Certainly many of the problems from Charles Dickens’ time are still with us; the gap between rich and poor is as wide as ever; educational attainment is still predicated on attending the right kind of school along with entry into what we still call “the professions”; teenage pregnancies are still a common feature particularly in poorer working class areas along with shortages of suitable social housing; the consequences of poor diet and unhealthy lifestyles fuelled by excess alcohol in particular, continue to take their toll, with the supermarkets and bargain booze outlets replacing the gin houses of the Dickens era.

We may have got rid of the original Victorian built slums in the decades since the second world war, yet the high-rise blocks from the sixties which promised a revolution in housing, are gradually being torn down as planners belatedly realise that what creates communities are streets of houses where neighbours get to know each other, and where people put down roots and gain support networks.

The cap on housing benefits may yet force large numbers of families to move to cheaper areas, while governments of all persuasions seem in thrall to those landlords who charge extortionate rents safe in the knowledge that for many cash-strapped local authorities, there is little in the way of viable alternatives. How many MPs are themselves landlords thanks to generous tax-payer funded expenses, before the Daily Telegraph exposed the latent corruption beneath the whole system?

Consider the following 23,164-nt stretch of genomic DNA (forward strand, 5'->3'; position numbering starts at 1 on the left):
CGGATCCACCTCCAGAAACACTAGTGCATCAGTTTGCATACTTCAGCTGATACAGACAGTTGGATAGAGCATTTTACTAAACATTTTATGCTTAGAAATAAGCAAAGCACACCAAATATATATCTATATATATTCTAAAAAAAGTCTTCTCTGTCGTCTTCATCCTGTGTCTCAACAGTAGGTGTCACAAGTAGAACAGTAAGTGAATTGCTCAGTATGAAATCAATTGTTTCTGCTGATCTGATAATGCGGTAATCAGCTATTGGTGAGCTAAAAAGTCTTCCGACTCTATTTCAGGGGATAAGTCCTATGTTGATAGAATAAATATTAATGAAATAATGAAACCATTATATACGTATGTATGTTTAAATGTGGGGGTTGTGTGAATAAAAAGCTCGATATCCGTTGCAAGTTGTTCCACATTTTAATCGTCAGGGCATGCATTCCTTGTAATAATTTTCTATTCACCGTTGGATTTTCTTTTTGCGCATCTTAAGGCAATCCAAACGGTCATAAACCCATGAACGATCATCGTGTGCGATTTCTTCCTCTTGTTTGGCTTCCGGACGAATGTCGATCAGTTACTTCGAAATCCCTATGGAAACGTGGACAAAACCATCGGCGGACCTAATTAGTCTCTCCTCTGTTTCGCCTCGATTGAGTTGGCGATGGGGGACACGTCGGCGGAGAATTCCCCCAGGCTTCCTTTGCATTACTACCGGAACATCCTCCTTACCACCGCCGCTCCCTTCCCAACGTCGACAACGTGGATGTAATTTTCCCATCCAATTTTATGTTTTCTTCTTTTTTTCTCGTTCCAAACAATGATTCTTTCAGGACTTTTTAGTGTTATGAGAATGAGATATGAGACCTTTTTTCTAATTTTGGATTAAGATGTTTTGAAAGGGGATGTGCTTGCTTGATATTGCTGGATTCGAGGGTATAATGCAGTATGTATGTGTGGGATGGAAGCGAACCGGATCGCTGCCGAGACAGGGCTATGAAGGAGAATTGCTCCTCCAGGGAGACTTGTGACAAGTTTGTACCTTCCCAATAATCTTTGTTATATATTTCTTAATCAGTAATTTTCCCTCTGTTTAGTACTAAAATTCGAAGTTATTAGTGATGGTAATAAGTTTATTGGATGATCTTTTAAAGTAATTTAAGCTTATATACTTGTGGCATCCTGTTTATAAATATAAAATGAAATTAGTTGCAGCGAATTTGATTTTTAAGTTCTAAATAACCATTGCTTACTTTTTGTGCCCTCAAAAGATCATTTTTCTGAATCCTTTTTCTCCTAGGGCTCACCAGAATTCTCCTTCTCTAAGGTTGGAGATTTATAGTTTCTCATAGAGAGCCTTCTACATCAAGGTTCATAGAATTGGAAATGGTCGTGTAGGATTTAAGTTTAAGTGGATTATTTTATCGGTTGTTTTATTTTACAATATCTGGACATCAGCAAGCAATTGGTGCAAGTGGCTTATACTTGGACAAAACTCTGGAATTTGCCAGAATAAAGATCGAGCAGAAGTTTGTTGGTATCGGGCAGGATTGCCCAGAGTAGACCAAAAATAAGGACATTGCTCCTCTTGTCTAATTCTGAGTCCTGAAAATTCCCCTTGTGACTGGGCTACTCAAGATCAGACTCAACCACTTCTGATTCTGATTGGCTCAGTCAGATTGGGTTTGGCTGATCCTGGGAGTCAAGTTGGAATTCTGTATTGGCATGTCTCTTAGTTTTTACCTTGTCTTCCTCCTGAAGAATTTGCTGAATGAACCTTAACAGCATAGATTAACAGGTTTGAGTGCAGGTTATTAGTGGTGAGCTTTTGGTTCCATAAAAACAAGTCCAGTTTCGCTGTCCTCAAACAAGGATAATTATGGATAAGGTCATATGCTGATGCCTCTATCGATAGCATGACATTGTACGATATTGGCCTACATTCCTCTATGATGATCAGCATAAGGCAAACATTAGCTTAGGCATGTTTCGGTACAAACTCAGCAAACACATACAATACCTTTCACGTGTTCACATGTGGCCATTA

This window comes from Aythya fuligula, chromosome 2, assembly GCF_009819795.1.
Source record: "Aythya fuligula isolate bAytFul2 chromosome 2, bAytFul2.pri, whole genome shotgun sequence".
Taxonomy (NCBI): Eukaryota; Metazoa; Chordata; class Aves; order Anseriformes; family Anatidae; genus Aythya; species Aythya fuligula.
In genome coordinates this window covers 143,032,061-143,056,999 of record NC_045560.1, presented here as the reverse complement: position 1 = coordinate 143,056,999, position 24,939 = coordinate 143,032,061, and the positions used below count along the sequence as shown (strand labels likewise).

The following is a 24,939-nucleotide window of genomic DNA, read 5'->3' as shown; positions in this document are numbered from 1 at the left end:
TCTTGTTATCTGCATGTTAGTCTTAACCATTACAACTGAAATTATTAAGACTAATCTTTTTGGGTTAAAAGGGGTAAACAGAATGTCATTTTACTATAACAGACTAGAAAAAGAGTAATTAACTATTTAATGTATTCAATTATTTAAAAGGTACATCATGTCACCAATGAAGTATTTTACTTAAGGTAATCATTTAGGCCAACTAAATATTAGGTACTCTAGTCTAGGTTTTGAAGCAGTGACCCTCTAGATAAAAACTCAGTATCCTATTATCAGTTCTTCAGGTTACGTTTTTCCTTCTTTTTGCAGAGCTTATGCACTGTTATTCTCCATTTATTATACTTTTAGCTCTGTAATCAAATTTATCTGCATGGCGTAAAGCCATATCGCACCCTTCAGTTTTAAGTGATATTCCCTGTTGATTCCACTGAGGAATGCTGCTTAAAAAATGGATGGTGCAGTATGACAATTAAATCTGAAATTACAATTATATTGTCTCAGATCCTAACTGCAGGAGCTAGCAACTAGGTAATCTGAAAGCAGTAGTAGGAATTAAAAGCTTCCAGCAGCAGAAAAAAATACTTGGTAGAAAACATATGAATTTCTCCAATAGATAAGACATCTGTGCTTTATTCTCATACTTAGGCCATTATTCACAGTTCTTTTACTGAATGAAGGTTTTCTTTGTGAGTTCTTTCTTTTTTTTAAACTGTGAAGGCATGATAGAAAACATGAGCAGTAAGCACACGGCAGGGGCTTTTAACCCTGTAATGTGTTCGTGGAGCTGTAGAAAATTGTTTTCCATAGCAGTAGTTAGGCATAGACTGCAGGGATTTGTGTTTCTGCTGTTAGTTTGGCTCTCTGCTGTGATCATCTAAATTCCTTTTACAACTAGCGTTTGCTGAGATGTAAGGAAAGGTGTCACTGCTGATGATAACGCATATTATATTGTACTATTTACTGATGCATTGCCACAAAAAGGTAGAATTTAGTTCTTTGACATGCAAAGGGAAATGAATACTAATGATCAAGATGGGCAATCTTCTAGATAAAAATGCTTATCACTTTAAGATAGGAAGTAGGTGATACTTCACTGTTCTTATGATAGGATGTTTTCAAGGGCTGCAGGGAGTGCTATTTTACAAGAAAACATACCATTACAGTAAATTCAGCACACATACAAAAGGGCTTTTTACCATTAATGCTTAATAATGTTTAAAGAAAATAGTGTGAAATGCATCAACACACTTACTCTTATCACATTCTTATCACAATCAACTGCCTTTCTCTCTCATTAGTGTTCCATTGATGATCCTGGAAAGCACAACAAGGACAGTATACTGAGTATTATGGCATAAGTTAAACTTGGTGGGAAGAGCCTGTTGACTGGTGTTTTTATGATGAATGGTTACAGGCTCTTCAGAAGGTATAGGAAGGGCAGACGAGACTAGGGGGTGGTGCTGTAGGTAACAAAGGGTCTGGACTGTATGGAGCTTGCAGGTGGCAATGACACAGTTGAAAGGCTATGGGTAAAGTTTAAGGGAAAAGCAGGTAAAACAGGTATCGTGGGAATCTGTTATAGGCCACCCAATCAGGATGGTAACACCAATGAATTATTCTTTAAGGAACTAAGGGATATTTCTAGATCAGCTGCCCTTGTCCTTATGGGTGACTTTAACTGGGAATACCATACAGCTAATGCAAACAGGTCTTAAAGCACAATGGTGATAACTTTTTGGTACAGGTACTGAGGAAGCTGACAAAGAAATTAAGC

We may no longer imprison people for getting into debt, but finding oneself in hock to a loan shark – legal or otherwise – is in itself a form of servitude, along with those who find themselves struggling to pay off their debts to those other legalised practitioners of modern extortion, the banks and credit card companies.

In Dickens’ time London played host to the Great Exhibition of 1851, celebrating the best of the-then empire. Some hundred and fifty years later another great exhibition will descend on London in the form of the Olympic Games which like its football world cup cousin, is an excuse for global corporations to indulge themselves in an orgy of greed and self-publicity, and where audiences now measured in billions, are targeted by both sound and visual media each seeking their cut from the cake.

Of course there have been many advances which have benefited the world since Charles Dickens first took up his quill pen. Yet despite these gains, our political systems and their adherents seem as remote as ever from the people they are supposed to serve as they were before universal suffrage was introduced. Our electoral system is a case in point. Witness the bitter personal campaigns that took place during the AV referendum.

2020UK was set up to challenge these issues and to look afresh at a system of governance where co-operation replaces confrontation.

The fact that many of the social problems so graphically described in Charles Dickens’ novels are still with us today reminds us that in many ways, these are still  the best of times and still the worst of times.

Michael Cronogue

Mayors and Scottish independence.